All-male board only in seven top firms, SC says as women power up in 2018
KUALA LUMPUR, Jan 21 — The lipstick squad is off to a great start this year with the Securities Commission (SC) announcing today that there are only seven public- listed companies in the top 100 nationwide that still have an all-male boardroom.
The seven companies on Bursa Malaysia that have yet to see a woman join the board as at January 17 are financial firms Affin Holdings Bhd, Alliance Bank Bhd and Batu Kawan Bhd; food and beverage maker Fraser & Neave Holdings Bhd; the multi-industry Genting Malaysia Bhd and sister company Genting Plantations Bhd; and leading property developer UOA Development Bhd.
The SC touted this as a 65 per cent improvement compared to December 31, 2016 when there were 20 companies that had yet to embrace women in their boardroom.
“In this regard, promoting gender diversity on boards of listed companies remains a priority of the Securities Commission Malaysia (SC),” it said in a statement.
The SC also said it understands some of the seven companies are already taking steps to identify suitable women candidates for their boardrooms.
“Fraser & Neave will be nominating two women candidates to be appointed as board members in their upcoming annual general meeting,” it noted, adding that it and the 30% Club Malaysia — which the government launched in May three years ago — are actively engaged these companies.
“Moving forward, SC will review and analyse corporate governance disclosures to monitor the level of implementation of CG practices including gender diversity.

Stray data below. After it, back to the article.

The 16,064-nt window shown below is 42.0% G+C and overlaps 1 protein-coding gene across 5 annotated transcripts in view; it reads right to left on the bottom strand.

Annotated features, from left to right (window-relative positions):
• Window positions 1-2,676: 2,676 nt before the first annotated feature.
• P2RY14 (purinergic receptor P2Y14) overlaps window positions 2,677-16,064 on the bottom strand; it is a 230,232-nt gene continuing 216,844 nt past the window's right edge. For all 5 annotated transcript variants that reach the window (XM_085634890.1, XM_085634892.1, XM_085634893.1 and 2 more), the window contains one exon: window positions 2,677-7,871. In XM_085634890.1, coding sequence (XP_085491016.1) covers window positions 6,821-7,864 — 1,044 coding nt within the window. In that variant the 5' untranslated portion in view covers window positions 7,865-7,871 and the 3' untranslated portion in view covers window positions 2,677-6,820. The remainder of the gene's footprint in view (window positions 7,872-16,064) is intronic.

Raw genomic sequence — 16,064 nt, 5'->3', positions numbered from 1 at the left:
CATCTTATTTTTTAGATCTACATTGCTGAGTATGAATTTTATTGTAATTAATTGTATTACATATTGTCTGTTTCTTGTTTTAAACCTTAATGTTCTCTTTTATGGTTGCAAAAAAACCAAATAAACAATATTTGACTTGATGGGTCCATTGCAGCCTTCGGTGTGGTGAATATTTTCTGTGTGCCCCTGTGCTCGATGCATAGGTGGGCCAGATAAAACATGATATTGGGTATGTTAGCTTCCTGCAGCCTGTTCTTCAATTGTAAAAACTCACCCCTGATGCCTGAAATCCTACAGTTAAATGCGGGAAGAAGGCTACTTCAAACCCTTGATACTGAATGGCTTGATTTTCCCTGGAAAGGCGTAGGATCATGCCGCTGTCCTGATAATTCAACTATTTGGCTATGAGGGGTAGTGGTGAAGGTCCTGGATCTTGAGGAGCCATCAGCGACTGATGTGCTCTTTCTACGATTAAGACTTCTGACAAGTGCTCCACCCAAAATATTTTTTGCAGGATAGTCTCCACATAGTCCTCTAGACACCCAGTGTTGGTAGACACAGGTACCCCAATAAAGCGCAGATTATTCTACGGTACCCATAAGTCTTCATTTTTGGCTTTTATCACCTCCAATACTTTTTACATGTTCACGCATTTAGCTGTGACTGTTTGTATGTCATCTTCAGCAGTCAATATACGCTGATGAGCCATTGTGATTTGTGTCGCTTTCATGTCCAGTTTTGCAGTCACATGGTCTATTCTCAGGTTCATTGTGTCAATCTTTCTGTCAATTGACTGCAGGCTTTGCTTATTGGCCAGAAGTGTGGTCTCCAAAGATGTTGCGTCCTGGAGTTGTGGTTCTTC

“These observations will be published by the SC through periodic corporate governance thematic reports,” it added.
The SC pointed out that last April 26, it had set a target for the country’s top 100 companies to break out of the all-male boardroom barrier by year end.
As at December 31 last year, 19.2 per cent of companies have welcomed women into the ranks of board directors, the SC said.
It added that its Malaysian Code on Corporate Governance also stated that those listed as “large companies” within the guidebook are expected to have at least 30 per cent women directors by year end, to correspond with the government’s launch of 2018 as the year of women empowerment.
The government has outlined a target of 59 per cent women’s participation in the workforce by 2020 as part of the 11th Malaysia Plan, compared to 56 per cent currently.
A study by Khazanah Research Institute found that Malaysia ranked 106 out of 144 in the region in terms of women participating in the workforce.
Comparatively the Philippines ranked seventh, Singapore 55th, Thailand at 71th and Indonesia at 88th place.